Thursday, July 5, 2012

Presidential Scraps

I hope that all my American friends had a happy and safe Fourth of July celebration. Did you paste images of our President into a scrapbook? No? Well, Americans of the 19th century did just that. Here are some presidential scraps from my collection of ephemera . . .

James A. Garfield was the 20th U. S. President (March-September, 1881) and the second to be assassinated. He was a Major General for the Union Army during the Civil War, and served nine consecutive terms in the House of Representatives. Garfield was a scholar of Greek and Latin (he met his wife when he taught Greek) and there is an account that he could write Greek with one hand while writing Latin with the other.

Grover Cleveland was the only U. S. President to serve two non-consecutive terms in office. He was the 22nd and 24th President (1885-1889 and 1893-1897). He was a reformer who had served as Mayor of Buffalo and Governor of New York.

Grover Cleveland married Frances Folsom in 1886, while he was in the White House. It was an unusual match because as the best friend of her father, and the executor of her father's estate, Cleveland had actually supervised Frances Folsom's upbringing.

"Frankie," as she was known, became the youngest First Lady at 21, and was extemely popular with the American public. The Clevelands raised a family of five children.

Grover Cleveland died in 1908.
Frances remarried several years later and lived until 1947.


  1. Mark,
    You have the most interesting collections! I have never seen these. I wonder why there is a pair of doves for the Clevelands? BTW, how do you take care of your paper goods / ephemera collection? Do you protect them with acid free tissue?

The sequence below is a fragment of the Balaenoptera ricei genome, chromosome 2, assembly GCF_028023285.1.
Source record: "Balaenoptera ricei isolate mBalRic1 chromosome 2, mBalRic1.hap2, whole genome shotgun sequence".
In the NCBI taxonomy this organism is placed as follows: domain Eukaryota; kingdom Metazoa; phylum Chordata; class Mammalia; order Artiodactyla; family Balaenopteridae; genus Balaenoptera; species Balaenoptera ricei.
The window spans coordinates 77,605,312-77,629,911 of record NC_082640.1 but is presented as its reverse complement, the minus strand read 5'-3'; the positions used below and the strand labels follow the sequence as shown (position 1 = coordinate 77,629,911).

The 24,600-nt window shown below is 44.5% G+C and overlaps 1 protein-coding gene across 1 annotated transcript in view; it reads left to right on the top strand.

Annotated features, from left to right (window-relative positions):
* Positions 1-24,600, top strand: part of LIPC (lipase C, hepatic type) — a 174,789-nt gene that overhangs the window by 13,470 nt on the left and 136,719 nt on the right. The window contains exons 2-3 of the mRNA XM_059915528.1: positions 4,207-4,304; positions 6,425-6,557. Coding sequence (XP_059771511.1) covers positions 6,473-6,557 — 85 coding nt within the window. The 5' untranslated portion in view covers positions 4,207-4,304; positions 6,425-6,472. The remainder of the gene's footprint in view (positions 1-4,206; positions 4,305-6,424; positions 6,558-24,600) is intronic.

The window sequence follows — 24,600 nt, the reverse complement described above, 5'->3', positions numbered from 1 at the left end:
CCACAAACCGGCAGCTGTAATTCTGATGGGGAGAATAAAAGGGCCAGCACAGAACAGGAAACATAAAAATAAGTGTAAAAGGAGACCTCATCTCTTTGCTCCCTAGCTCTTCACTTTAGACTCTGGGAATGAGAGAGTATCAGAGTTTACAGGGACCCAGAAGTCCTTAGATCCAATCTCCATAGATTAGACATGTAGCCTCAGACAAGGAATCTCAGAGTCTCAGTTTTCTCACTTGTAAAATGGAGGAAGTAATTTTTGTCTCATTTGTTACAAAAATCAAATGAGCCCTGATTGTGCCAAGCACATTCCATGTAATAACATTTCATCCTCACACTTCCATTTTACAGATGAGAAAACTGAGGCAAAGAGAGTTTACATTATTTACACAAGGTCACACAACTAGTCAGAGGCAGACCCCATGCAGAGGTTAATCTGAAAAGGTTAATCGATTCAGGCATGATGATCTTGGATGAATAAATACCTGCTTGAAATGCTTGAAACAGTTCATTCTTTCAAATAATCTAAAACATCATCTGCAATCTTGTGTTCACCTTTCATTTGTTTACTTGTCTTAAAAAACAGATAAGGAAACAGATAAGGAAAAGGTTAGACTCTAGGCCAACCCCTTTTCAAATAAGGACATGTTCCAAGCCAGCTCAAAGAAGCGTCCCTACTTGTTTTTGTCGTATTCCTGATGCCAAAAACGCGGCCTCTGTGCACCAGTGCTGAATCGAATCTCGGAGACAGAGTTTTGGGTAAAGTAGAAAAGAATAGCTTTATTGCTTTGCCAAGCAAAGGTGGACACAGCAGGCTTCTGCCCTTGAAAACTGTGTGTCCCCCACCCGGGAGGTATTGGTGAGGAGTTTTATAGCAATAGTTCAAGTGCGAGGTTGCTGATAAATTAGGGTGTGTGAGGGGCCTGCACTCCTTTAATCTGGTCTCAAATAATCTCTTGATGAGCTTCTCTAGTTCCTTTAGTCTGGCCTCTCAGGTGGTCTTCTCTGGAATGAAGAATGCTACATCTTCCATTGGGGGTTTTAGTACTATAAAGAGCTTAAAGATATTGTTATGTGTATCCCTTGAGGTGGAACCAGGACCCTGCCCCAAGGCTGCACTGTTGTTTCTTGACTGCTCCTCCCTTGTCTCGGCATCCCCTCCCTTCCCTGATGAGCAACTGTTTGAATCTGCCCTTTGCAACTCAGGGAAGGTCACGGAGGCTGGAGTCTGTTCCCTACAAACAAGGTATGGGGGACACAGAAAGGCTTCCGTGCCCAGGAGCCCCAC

1. I have been collecting ephemera (primarily trade cards and rewards of merit) since the 1970s. I've found that the best way to view as well as protect them is to put them in albums with plastic sleeves. Each page or sleeve has anywhere from one to 15 plastic pockets. Most of my collection is housed four to a page. These plastic sleeves keep out humidity and bugs (I live in Florida), and they also insure that I can share my collection without people actually handling the individual pieces (I've lost a few that way!).

      Regarding the doves around the Clevelands, that might have been a reference to their White House romance, which was an event of interest for 19th century Americans. More likely, the doves were part of the tradition of these particular pieces, which were a type of calling card. There are actually names printed beneath the scraps, and this sentimental type of calling card was exchanged as sort of an everyday valentine between friends. So the doves and forget-me-nots reflected more on the giver and receiver than the subject of the scrap.

    2. That makes a lot of sense. I noticed the eagle in the second image and, then, the doves.....

      I asked about storing as I have a few vintage postcards I picked up in Paris....they are yellowing badly.

      Thanks and have a great weekend,

  2. These presidential scraps are superb. In my family, we collect anything patriotic.

    President Garfield's birthplace was right down the street from where I lived in Moreland Hills, Ohio (near Cleveland)--just a woods then, but now there is a replica cabin. Also, his superb Victorian house in Mentor, Ohio, called Lawnfield, is open as a museum.
    --Road to Parnassus

    1. Hi, Parnassus,

      From all that I've read, Garfield was a brilliant man with many skills. During the Civil War, for example, he gave a speech that quelled a rioting mob. He was cut short, and we can only speculate how he might have shifted the course of American history.

  3. Hi Mark,
    It's nice to be back and following your excellant and always informative blog. K

  4. Aren't they lovely colours ? interesting the second one saying fondest love. Also,I'm always love laurel wreaths anywhere , anytime

    Do you know the blog A Polar Bears Tale? I think you would appreciate it .

    1. hello, smr,

      Thank you for introducing me to A Polar Bears Tale — I can see that I'll be spending some time there!